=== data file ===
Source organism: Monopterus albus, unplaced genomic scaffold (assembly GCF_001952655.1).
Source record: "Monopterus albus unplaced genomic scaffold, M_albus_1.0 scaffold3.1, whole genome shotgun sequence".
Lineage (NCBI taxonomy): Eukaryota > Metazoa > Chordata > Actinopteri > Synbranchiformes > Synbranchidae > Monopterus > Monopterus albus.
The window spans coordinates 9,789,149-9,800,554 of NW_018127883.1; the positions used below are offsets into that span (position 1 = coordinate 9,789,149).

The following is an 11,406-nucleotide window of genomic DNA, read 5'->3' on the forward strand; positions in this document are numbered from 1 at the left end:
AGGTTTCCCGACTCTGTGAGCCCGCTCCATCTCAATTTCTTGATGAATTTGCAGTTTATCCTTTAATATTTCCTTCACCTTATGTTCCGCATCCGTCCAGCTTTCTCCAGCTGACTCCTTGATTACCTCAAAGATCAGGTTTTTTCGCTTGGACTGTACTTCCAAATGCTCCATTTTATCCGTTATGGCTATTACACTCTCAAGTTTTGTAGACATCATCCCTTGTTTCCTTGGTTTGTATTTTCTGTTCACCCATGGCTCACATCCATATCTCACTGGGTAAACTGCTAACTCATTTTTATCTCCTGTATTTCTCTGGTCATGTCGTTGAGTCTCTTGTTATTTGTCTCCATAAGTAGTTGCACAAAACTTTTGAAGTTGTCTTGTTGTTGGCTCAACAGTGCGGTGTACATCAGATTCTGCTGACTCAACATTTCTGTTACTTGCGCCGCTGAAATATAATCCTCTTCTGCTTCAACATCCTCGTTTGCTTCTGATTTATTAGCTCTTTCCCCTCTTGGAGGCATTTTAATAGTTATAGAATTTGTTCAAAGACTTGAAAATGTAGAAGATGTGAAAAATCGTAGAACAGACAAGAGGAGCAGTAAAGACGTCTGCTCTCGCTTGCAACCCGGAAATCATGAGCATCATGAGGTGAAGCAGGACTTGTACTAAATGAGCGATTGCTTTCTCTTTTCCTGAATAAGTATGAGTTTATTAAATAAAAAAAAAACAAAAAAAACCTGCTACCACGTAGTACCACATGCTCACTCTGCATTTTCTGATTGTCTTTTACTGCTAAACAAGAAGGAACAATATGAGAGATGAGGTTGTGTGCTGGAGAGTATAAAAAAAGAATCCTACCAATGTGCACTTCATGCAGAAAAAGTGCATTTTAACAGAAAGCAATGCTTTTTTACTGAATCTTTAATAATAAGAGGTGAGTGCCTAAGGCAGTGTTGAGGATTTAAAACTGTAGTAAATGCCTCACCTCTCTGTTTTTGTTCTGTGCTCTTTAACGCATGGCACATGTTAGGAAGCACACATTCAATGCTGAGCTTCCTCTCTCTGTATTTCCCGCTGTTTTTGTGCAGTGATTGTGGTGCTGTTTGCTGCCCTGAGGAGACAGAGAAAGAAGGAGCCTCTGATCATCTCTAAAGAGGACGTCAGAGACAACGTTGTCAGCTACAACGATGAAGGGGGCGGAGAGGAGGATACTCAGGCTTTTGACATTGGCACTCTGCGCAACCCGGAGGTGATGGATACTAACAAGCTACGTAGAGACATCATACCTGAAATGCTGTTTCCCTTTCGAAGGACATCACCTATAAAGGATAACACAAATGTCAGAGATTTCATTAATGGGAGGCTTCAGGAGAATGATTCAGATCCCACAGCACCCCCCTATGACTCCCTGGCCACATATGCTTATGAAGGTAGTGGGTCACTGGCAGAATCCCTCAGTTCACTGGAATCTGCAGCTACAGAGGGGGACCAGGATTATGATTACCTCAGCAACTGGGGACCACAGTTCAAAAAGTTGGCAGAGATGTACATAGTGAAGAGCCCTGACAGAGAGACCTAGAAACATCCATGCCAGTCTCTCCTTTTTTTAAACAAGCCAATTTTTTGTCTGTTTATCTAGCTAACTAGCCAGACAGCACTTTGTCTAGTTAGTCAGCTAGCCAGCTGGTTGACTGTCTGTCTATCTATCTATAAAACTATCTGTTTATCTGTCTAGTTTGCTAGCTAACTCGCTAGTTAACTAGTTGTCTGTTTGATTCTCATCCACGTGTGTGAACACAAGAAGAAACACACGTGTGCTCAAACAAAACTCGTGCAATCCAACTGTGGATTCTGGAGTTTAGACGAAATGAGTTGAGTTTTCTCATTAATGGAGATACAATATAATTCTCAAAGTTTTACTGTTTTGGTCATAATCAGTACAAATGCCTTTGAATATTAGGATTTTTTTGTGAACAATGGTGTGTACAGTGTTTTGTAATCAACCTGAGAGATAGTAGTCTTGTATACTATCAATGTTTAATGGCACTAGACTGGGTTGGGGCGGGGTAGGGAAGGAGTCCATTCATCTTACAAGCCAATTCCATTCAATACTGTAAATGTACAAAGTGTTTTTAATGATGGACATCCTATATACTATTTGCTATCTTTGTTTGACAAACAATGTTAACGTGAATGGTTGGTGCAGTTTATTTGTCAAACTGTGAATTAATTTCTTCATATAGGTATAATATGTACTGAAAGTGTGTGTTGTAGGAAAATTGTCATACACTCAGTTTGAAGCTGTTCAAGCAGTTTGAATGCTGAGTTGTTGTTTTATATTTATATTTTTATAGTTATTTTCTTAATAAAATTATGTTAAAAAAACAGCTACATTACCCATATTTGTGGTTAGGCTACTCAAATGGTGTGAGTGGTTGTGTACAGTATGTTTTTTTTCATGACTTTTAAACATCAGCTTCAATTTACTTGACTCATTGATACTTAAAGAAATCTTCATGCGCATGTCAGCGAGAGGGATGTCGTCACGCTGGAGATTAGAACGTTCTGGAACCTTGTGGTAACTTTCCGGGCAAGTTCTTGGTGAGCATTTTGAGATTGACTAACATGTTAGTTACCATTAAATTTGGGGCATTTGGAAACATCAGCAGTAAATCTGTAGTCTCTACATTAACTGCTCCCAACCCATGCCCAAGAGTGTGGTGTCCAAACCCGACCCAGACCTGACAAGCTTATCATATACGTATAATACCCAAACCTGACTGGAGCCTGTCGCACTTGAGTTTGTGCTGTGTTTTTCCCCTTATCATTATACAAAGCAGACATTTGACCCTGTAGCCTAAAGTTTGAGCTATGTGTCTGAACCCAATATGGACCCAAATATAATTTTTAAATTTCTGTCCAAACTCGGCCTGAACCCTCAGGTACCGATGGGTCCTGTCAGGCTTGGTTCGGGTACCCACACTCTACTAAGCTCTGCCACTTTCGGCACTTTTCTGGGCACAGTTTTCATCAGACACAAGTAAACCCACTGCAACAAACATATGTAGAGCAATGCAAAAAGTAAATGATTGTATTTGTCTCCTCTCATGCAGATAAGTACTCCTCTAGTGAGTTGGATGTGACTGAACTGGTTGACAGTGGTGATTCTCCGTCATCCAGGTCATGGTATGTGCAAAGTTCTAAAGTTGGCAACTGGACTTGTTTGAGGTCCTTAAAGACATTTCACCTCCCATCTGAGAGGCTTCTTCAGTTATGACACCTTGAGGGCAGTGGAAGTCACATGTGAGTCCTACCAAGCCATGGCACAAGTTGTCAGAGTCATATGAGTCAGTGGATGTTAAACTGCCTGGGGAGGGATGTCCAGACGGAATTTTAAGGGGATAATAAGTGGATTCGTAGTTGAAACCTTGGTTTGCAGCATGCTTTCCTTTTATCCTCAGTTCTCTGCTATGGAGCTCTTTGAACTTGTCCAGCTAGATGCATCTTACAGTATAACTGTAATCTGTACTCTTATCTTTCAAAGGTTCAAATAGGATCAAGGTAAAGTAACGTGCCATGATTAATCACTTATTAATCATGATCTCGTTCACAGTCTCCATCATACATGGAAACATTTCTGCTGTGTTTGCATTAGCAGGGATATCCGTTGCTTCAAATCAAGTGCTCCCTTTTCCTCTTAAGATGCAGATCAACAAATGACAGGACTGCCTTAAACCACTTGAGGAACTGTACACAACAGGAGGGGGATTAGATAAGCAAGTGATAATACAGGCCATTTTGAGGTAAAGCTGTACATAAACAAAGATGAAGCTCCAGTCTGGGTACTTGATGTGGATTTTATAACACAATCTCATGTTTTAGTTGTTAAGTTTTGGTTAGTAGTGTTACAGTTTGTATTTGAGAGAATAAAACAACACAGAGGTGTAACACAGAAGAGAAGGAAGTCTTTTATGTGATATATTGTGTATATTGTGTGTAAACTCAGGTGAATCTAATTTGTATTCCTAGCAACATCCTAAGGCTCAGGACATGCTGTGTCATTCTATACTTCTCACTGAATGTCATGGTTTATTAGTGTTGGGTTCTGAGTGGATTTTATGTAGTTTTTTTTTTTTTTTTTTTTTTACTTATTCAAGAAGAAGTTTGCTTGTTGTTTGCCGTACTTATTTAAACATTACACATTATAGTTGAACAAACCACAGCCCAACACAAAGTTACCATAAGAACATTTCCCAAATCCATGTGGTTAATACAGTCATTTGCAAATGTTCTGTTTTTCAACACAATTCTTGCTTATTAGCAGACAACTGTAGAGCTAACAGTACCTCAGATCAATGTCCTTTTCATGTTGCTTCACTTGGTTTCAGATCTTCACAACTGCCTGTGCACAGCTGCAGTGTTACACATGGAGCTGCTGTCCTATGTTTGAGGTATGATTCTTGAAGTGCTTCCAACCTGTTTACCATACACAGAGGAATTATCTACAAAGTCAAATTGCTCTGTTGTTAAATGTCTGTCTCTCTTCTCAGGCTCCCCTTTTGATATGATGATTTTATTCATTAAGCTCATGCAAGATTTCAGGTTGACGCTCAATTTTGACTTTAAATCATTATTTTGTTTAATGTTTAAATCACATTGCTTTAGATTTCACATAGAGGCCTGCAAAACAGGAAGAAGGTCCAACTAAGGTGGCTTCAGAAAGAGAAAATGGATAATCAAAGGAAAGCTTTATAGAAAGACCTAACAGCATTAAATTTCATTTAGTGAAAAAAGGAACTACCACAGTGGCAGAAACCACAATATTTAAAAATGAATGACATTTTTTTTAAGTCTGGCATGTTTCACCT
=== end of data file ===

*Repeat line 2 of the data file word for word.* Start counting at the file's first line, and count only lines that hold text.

Source record: "Monopterus albus unplaced genomic scaffold, M_albus_1.0 scaffold3.1, whole genome shotgun sequence".